• Sprinkle cinnamon around the base of your seedlings to prevent the growth of fungi.
  • Mix one tablespoon of 3% hydrogen peroxide solution with a quart of water and mist the potting soil before planting.
  • Water your seedlings (from the bottom) with chamomile tea. Make a strong dose using three tea bags to one cup of water. Nettle tea also works against fungi.
  • Garlic keeps vampires away, cures sore throats and helps your seedlings. First, crush a clove in a garlic press. Put the clove in a quart sized bowl and pour boiling water over it. Let it sit overnight. Strain the garlic pulp from the water and use the water to bottom feed your seedlings.

Studies have shown that Pythium can be reduced using mushroom bags. The next time you're growing oyster mushrooms, place the spent bag in your garden and till in all those good fungal rhizomes.

Heat Treatment

Solarization is a process where you cover a section of your garden with plastic, causing the ground underneath to heat up. The heat kills pathogens and weed seeds. Try this method in late spring and early summer.

If you plan to solarize a section of your garden, till it first and then cover the section with plastic. Tightly secure the edges for best results. Temps can reach 140°F in the top two inches of soil. Don't worry about your worms. They will move down deeper or laterally if it gets too hot for them.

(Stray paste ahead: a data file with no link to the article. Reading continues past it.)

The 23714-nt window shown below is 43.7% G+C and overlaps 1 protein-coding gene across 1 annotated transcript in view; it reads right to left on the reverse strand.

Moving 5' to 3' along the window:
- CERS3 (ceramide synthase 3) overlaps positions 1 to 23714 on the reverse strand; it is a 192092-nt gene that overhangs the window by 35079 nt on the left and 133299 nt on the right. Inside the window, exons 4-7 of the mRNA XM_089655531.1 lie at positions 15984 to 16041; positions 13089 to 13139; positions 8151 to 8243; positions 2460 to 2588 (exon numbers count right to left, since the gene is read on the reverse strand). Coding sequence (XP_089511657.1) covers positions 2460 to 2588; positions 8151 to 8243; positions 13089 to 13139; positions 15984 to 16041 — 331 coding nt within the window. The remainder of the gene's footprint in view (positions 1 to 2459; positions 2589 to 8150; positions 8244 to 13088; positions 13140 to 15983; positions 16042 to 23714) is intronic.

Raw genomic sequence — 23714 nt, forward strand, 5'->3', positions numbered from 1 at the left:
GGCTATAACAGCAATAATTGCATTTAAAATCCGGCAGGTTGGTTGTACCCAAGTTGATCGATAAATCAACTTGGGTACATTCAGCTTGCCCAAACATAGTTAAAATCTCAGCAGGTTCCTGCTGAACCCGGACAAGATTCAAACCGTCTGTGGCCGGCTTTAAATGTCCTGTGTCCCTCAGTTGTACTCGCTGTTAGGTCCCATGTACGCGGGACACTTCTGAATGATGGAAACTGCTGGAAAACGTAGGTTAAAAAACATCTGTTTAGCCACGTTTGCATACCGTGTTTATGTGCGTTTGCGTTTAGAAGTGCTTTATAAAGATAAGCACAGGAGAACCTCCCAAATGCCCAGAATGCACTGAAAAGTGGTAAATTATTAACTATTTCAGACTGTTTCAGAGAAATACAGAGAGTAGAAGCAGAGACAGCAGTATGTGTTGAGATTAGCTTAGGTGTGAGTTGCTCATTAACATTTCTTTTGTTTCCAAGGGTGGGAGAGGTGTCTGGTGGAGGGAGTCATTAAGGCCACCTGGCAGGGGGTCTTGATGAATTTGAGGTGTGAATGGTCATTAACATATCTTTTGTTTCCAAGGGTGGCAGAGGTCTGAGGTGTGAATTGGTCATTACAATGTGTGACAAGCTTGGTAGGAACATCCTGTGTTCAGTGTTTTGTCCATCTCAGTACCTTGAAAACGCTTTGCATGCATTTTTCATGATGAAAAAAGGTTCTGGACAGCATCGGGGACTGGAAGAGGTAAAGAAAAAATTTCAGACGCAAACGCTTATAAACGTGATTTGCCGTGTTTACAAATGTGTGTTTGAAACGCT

If you're USDA or NOP certified you might want to double check with your state agency. Temporary and seasonal use of solarization is an allowed USDA Organic practice. You are required to note this process on your Farm Plan and remove plastic at the end of the growing season.

Keep in mind that this is a different process than using solar mulch. OMRI approved solar mulches are used to heat the ground slightly and are popular for melons and other heat-loving crops.

Similar Diseases

Sometimes you can mistake other diseases for damping off. This is understandable as there are a lot of fungal diseases that affect plants. High levels of salts that accumulate in your garden and over-fertilization can also cause plants to topple. You'll know it's not root rot if there's damage to leaves or the upper stem.

Greenhouse Plants

Damping off can occur in the garden soil and in potting soil. It's also common in greenhouses.

I start my plants in an inside potting room under lights. They have access to heat and air circulation. When they get their true leaves, and the weather cooperates, I move them out to the greenhouse.

I have to be careful when I do this because the humid atmosphere of the greenhouse encourages soil pathogens to grow. Having good air circulation in your greenhouse can help discourage them.

In addition, keep growing surfaces sanitized in the greenhouse as like you do in the potting room.

Damping off is a frustrating disease, but you can conquer it by using preventative techniques. Follow the recommendations in this guide and your seedlings will flourish.